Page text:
Shooting off sandbags at 15 yards, five-shot groups averaged under 2.5 inches across three different brands and bullet weights of ammunition. The gun proved plenty reliable across a couple months of range trips, experiencing a lone failure-to-eject over the course of 1,030 rounds of ammunition of all types, including a variety of JHP ammo and 175 rounds of TulAmmo steel-cased stuff.
The acid test, though, was some shooting on the clock to see how well the X-frame delivered on SIG’s promise of better control at speed.
As I mentioned at the top of the article, I have a personally-owned P320 Compact. It sports a frame that’s been stippled and recontoured by Boresight Solutions and a full-on race-ready Grayguns trigger group with the PELT straight trigger and a 3-pound trigger pull. Thanks to the modular nature of the P320 system, we could swap the X-Carry’s slide and trigger group into the conventional P320 Compact frame, as well as dropping the Grayguns fire-control unit into the SIG Sauer P320 X-Carry, to test the effects of the various modifications on shootability.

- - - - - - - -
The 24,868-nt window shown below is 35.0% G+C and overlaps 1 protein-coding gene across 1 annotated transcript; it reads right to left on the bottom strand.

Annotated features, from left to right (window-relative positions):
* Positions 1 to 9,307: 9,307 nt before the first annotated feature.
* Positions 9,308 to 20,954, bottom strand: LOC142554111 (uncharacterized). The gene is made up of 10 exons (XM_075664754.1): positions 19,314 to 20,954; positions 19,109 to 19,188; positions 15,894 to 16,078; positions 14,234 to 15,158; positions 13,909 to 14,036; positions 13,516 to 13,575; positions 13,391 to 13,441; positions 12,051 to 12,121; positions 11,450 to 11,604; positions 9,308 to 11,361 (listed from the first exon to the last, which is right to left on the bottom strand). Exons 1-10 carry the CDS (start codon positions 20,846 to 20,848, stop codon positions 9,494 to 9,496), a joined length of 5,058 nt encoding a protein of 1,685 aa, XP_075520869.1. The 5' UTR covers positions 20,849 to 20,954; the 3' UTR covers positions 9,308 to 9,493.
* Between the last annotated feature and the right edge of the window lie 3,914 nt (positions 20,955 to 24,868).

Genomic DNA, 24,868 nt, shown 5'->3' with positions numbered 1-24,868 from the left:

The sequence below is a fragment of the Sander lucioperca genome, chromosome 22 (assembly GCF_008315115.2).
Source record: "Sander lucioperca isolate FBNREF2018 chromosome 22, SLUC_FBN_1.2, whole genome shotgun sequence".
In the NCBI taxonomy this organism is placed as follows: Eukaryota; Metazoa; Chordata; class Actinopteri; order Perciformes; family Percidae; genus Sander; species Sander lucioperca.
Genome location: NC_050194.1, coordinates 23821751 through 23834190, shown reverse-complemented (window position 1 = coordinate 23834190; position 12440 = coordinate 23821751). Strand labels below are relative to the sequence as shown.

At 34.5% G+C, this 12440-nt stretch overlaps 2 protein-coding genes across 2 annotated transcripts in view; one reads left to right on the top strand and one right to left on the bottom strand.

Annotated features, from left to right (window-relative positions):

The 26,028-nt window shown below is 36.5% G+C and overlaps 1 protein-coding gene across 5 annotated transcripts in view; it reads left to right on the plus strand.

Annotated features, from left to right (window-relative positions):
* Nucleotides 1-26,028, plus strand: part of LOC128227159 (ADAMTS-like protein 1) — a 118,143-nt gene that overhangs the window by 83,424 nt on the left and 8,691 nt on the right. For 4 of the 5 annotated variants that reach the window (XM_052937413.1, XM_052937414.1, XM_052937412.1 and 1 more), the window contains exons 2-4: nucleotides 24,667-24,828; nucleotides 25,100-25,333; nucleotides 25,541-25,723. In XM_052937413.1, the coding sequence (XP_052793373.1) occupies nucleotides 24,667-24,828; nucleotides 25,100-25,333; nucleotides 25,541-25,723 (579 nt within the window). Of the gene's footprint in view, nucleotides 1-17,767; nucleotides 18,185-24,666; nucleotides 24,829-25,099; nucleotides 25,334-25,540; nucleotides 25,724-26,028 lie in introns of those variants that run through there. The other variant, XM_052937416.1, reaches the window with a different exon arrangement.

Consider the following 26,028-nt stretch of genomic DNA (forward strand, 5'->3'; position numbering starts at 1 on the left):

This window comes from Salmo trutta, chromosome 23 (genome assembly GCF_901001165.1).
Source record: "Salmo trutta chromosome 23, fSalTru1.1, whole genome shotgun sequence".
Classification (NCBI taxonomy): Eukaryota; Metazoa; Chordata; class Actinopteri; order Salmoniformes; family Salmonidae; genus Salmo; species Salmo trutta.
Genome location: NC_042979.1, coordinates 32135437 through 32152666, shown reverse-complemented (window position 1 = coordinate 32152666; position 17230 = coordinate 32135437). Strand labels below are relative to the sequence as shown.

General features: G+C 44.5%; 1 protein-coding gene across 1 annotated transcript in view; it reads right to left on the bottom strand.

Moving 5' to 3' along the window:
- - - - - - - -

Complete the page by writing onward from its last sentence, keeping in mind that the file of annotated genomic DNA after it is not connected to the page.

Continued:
With range buddy Mike Grasso along to serve as a control, we timed five-round strings of fire into an 8-inch circle at 7 yards. To eliminate as many variables as possible, the shooter was allowed to start aimed in on the circle with their finger on the trigger.